Good Samaritans, temperature guns and tougher laws are the newest tools in America’s campaign to keep animals out of hot cars, where just minutes can mean death.
More calls are coming in about overheated dogs – and officials say that’s a good thing, because more people are aware of the problem and calling before it’s too late.
No one keeps tabs on annual deaths or injuries because so many different agencies handle calls. But agencies say calls have increased to police departments, fire departments, animal control officers, shelters or veterinarians.
The Los Angeles Police Department’s Animal Cruelty Task Force has been swamped with calls about pets in unattended cars since summer started, said task force member Tami Shepphird, an animal control officer with Los Angeles Animal Services.
People running errands are the most common offenders, said LAPD Officer Jim Cherrette, also a task force member.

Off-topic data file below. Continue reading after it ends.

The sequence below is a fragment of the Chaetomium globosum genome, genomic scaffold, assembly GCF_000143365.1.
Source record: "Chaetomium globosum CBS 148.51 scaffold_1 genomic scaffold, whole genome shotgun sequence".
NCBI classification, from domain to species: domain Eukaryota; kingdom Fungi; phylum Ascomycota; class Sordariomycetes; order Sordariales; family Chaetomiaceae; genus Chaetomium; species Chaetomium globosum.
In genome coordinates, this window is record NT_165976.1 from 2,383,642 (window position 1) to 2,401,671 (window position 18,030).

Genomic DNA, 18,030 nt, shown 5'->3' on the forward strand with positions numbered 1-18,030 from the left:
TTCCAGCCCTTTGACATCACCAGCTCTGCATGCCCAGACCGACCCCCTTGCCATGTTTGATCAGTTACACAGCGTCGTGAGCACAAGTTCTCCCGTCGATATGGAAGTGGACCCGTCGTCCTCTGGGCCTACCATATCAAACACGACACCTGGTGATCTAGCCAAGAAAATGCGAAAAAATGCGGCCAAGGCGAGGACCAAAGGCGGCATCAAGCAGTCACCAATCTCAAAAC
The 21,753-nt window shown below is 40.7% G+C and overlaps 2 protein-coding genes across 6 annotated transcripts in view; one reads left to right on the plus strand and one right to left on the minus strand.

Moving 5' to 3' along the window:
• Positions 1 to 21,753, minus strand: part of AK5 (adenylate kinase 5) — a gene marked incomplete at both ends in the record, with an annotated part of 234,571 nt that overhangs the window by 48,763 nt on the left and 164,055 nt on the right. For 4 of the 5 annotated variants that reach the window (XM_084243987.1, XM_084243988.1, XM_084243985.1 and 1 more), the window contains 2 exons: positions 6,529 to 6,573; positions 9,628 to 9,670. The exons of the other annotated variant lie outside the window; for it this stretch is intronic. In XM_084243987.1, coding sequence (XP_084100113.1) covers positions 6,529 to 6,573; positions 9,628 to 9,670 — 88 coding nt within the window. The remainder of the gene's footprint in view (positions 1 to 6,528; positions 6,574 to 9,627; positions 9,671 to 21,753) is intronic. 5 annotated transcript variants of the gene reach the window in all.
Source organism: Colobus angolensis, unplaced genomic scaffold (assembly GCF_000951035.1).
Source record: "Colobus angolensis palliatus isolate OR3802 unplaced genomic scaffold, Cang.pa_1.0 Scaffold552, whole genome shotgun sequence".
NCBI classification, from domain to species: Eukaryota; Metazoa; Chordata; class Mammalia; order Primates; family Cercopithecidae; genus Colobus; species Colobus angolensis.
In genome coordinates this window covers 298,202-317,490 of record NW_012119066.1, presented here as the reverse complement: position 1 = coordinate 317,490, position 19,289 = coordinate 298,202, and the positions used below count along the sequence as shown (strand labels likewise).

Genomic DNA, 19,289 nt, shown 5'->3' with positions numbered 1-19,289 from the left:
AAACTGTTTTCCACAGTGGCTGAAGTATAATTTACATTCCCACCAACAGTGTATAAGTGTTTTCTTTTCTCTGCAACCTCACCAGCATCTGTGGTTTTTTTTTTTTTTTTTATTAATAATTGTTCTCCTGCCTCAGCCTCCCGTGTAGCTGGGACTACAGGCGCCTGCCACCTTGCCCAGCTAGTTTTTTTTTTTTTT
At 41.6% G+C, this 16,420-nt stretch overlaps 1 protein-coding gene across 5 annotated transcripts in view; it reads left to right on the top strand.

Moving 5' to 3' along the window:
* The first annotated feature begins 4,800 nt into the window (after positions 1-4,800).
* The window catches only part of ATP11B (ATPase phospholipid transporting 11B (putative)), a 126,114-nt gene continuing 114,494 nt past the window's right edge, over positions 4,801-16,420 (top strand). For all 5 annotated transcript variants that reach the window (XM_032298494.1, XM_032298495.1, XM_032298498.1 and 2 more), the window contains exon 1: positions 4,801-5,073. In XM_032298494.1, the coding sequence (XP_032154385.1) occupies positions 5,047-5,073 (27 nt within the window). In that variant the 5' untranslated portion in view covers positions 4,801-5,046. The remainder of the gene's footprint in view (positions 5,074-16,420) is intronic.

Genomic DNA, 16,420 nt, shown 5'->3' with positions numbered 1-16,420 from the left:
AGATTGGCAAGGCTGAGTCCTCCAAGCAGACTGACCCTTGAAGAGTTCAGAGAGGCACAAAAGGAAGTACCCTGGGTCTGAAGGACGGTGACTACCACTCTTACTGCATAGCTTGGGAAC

“It’s more a crime of negligence than malice,” Cherrette said.
Heatstroke affects every organ in the body, said Dr. Ben Brainard, an associate professor of critical care at the University of Georgia’s College of Veterinary Medicine.
As a dog begins to get hot, it will become anxious, agitated and start pacing, Brainard said. Then the dog will start drooling, maybe frothing at the mouth, vomiting and defecating. As the heat starts to affect the dog’s brain, it will stumble, lose its balance and have trouble standing. It will then collapse, and finally lose consciousness, Brainard said.
Fourteen U.S. states have laws that prohibit endangering an animal’s life by leaving it in a confined vehicle, according to the Animal Legal and Historical Center at Michigan State University College of Law. (Florida is not on the list.) Other states handle the issue under animal cruelty statutes, the college said.
Confronting an animal owner can be dangerous, so a bystander who sees an endangered animal should call police, contact a security guard or some other second party, said Yvette Smith, another member of the L.A. task force.
If you are able to reach an overheated dog, use water to cool it off. “If the dog is non-responsive, get it wet and head to the vet,” Brainard said.